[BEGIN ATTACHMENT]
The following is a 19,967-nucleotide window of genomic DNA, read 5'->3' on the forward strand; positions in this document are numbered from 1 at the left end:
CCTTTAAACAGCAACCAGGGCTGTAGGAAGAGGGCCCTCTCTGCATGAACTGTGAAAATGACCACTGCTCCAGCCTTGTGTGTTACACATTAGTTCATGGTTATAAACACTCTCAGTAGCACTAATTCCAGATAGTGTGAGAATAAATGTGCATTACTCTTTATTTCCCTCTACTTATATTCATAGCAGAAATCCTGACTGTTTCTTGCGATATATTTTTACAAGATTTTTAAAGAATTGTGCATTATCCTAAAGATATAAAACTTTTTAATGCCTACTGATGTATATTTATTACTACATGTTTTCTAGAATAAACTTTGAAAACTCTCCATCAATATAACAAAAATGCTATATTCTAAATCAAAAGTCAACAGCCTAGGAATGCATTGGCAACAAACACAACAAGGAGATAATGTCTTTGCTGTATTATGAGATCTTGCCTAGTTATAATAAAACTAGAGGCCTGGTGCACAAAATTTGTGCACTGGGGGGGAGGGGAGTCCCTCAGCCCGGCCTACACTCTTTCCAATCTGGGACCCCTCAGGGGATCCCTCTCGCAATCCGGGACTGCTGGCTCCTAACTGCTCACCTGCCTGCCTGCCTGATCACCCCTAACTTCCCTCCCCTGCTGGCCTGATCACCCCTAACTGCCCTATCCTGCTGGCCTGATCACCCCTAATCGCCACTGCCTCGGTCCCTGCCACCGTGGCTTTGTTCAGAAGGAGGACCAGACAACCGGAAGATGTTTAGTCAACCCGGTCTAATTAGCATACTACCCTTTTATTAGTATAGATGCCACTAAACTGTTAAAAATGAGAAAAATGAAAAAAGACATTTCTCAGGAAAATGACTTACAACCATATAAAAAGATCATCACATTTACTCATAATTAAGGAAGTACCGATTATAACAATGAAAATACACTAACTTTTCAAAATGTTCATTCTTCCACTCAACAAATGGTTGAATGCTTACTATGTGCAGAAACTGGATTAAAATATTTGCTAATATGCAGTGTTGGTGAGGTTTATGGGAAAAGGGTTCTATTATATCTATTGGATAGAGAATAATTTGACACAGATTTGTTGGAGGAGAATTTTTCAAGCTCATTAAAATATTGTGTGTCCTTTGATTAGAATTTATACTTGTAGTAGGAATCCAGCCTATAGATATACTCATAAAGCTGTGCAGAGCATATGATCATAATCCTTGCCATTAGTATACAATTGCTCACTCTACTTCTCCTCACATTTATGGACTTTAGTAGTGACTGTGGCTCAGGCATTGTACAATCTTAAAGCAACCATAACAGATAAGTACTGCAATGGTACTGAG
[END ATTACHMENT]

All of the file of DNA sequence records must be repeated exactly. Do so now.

The following is a 19,967-nucleotide window of genomic DNA, read 5'->3' on the forward strand; positions in this document are numbered from 1 at the left end:
CCTTTAAACAGCAACCAGGGCTGTAGGAAGAGGGCCCTCTCTGCATGAACTGTGAAAATGACCACTGCTCCAGCCTTGTGTGTTACACATTAGTTCATGGTTATAAACACTCTCAGTAGCACTAATTCCAGATAGTGTGAGAATAAATGTGCATTACTCTTTATTTCCCTCTACTTATATTCATAGCAGAAATCCTGACTGTTTCTTGCGATATATTTTTACAAGATTTTTAAAGAATTGTGCATTATCCTAAAGATATAAAACTTTTTAATGCCTACTGATGTATATTTATTACTACATGTTTTCTAGAATAAACTTTGAAAACTCTCCATCAATATAACAAAAATGCTATATTCTAAATCAAAAGTCAACAGCCTAGGAATGCATTGGCAACAAACACAACAAGGAGATAATGTCTTTGCTGTATTATGAGATCTTGCCTAGTTATAATAAAACTAGAGGCCTGGTGCACAAAATTTGTGCACTGGGGGGGAGGGGAGTCCCTCAGCCCGGCCTACACTCTTTCCAATCTGGGACCCCTCAGGGGATCCCTCTCGCAATCCGGGACTGCTGGCTCCTAACTGCTCACCTGCCTGCCTGCCTGATCACCCCTAACTTCCCTCCCCTGCTGGCCTGATCACCCCTAACTGCCCTATCCTGCTGGCCTGATCACCCCTAATCGCCACTGCCTCGGTCCCTGCCACCGTGGCTTTGTTCAGAAGGAGGACCAGACAACCGGAAGATGTTTAGTCAACCCGGTCTAATTAGCATACTACCCTTTTATTAGTATAGATGCCACTAAACTGTTAAAAATGAGAAAAATGAAAAAAGACATTTCTCAGGAAAATGACTTACAACCATATAAAAAGATCATCACATTTACTCATAATTAAGGAAGTACCGATTATAACAATGAAAATACACTAACTTTTCAAAATGTTCATTCTTCCACTCAACAAATGGTTGAATGCTTACTATGTGCAGAAACTGGATTAAAATATTTGCTAATATGCAGTGTTGGTGAGGTTTATGGGAAAAGGGTTCTATTATATCTATTGGATAGAGAATAATTTGACACAGATTTGTTGGAGGAGAATTTTTCAAGCTCATTAAAATATTGTGTGTCCTTTGATTAGAATTTATACTTGTAGTAGGAATCCAGCCTATAGATATACTCATAAAGCTGTGCAGAGCATATGATCATAATCCTTGCCATTAGTATACAATTGCTCACTCTACTTCTCCTCACATTTATGGACTTTAGTAGTGACTGTGGCTCAGGCATTGTACAATCTTAAAGCAACCATAACAGATAAGTACTGCAATGGTACTGAG